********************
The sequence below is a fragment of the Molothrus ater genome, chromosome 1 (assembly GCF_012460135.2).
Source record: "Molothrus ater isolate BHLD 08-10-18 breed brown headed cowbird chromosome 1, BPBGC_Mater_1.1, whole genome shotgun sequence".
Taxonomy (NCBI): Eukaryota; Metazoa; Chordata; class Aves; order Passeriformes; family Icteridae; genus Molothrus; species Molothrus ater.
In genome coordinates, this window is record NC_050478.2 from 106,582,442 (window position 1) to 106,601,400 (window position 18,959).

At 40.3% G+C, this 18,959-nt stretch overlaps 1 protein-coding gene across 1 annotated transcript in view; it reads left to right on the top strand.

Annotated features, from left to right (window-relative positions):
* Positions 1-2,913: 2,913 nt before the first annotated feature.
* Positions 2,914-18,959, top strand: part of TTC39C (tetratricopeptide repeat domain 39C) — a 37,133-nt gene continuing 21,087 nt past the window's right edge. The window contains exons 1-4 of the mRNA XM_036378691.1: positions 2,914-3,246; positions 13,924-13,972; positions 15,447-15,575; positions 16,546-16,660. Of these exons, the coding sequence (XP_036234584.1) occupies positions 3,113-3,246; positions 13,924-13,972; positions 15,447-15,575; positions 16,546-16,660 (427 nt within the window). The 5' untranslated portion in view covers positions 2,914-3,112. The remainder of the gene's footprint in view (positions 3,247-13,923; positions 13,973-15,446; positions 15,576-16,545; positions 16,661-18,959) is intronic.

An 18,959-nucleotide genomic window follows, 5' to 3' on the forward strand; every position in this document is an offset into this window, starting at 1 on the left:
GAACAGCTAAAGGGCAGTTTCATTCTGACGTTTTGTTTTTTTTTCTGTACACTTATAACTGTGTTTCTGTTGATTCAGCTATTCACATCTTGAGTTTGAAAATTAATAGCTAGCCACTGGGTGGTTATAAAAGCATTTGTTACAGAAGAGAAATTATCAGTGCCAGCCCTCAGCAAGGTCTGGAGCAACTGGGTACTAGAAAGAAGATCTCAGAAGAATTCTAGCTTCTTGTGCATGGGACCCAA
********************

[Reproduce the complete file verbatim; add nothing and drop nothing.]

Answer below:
The sequence below is a fragment of the Molothrus ater genome, chromosome 1 (assembly GCF_012460135.2).
Source record: "Molothrus ater isolate BHLD 08-10-18 breed brown headed cowbird chromosome 1, BPBGC_Mater_1.1, whole genome shotgun sequence".
Taxonomy (NCBI): Eukaryota; Metazoa; Chordata; class Aves; order Passeriformes; family Icteridae; genus Molothrus; species Molothrus ater.
In genome coordinates, this window is record NC_050478.2 from 106,582,442 (window position 1) to 106,601,400 (window position 18,959).

At 40.3% G+C, this 18,959-nt stretch overlaps 1 protein-coding gene across 1 annotated transcript in view; it reads left to right on the top strand.

Annotated features, from left to right (window-relative positions):
* Positions 1-2,913: 2,913 nt before the first annotated feature.
* Positions 2,914-18,959, top strand: part of TTC39C (tetratricopeptide repeat domain 39C) — a 37,133-nt gene continuing 21,087 nt past the window's right edge. The window contains exons 1-4 of the mRNA XM_036378691.1: positions 2,914-3,246; positions 13,924-13,972; positions 15,447-15,575; positions 16,546-16,660. Of these exons, the coding sequence (XP_036234584.1) occupies positions 3,113-3,246; positions 13,924-13,972; positions 15,447-15,575; positions 16,546-16,660 (427 nt within the window). The 5' untranslated portion in view covers positions 2,914-3,112. The remainder of the gene's footprint in view (positions 3,247-13,923; positions 13,973-15,446; positions 15,576-16,545; positions 16,661-18,959) is intronic.

An 18,959-nucleotide genomic window follows, 5' to 3' on the forward strand; every position in this document is an offset into this window, starting at 1 on the left:
GAACAGCTAAAGGGCAGTTTCATTCTGACGTTTTGTTTTTTTTTCTGTACACTTATAACTGTGTTTCTGTTGATTCAGCTATTCACATCTTGAGTTTGAAAATTAATAGCTAGCCACTGGGTGGTTATAAAAGCATTTGTTACAGAAGAGAAATTATCAGTGCCAGCCCTCAGCAAGGTCTGGAGCAACTGGGTACTAGAAAGAAGATCTCAGAAGAATTCTAGCTTCTTGTGCATGGGACCCAA